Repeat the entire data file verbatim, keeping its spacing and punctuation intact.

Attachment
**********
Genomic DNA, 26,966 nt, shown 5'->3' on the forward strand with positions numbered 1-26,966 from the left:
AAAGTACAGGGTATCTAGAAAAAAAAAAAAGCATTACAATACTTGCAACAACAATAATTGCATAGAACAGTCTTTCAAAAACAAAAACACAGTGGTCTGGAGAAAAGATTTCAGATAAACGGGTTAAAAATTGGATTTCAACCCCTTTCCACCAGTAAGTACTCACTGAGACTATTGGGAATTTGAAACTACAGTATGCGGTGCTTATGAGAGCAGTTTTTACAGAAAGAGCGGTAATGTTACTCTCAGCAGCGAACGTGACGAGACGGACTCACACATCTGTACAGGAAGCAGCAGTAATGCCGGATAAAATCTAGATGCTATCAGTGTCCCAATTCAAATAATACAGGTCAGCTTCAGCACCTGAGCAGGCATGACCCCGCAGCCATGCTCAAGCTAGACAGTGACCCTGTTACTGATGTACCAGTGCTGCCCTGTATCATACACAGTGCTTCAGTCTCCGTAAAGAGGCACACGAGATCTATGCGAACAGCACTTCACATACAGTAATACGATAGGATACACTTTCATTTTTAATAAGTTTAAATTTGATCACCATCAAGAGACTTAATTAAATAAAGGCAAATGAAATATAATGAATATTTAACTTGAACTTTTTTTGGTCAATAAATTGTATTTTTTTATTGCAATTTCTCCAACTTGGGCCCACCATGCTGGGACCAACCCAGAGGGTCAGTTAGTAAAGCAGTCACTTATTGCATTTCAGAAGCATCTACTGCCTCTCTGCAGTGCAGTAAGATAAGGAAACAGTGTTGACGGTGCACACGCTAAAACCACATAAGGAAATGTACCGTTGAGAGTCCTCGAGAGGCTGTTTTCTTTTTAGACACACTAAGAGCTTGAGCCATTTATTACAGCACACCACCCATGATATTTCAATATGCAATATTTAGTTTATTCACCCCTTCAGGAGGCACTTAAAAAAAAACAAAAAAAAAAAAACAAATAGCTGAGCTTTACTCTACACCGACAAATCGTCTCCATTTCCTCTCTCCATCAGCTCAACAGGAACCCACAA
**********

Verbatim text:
Genomic DNA, 26,966 nt, shown 5'->3' on the forward strand with positions numbered 1-26,966 from the left:
AAAGTACAGGGTATCTAGAAAAAAAAAAAAGCATTACAATACTTGCAACAACAATAATTGCATAGAACAGTCTTTCAAAAACAAAAACACAGTGGTCTGGAGAAAAGATTTCAGATAAACGGGTTAAAAATTGGATTTCAACCCCTTTCCACCAGTAAGTACTCACTGAGACTATTGGGAATTTGAAACTACAGTATGCGGTGCTTATGAGAGCAGTTTTTACAGAAAGAGCGGTAATGTTACTCTCAGCAGCGAACGTGACGAGACGGACTCACACATCTGTACAGGAAGCAGCAGTAATGCCGGATAAAATCTAGATGCTATCAGTGTCCCAATTCAAATAATACAGGTCAGCTTCAGCACCTGAGCAGGCATGACCCCGCAGCCATGCTCAAGCTAGACAGTGACCCTGTTACTGATGTACCAGTGCTGCCCTGTATCATACACAGTGCTTCAGTCTCCGTAAAGAGGCACACGAGATCTATGCGAACAGCACTTCACATACAGTAATACGATAGGATACACTTTCATTTTTAATAAGTTTAAATTTGATCACCATCAAGAGACTTAATTAAATAAAGGCAAATGAAATATAATGAATATTTAACTTGAACTTTTTTTGGTCAATAAATTGTATTTTTTTATTGCAATTTCTCCAACTTGGGCCCACCATGCTGGGACCAACCCAGAGGGTCAGTTAGTAAAGCAGTCACTTATTGCATTTCAGAAGCATCTACTGCCTCTCTGCAGTGCAGTAAGATAAGGAAACAGTGTTGACGGTGCACACGCTAAAACCACATAAGGAAATGTACCGTTGAGAGTCCTCGAGAGGCTGTTTTCTTTTTAGACACACTAAGAGCTTGAGCCATTTATTACAGCACACCACCCATGATATTTCAATATGCAATATTTAGTTTATTCACCCCTTCAGGAGGCACTTAAAAAAAAACAAAAAAAAAAAAACAAATAGCTGAGCTTTACTCTACACCGACAAATCGTCTCCATTTCCTCTCTCCATCAGCTCAACAGGAACCCACAA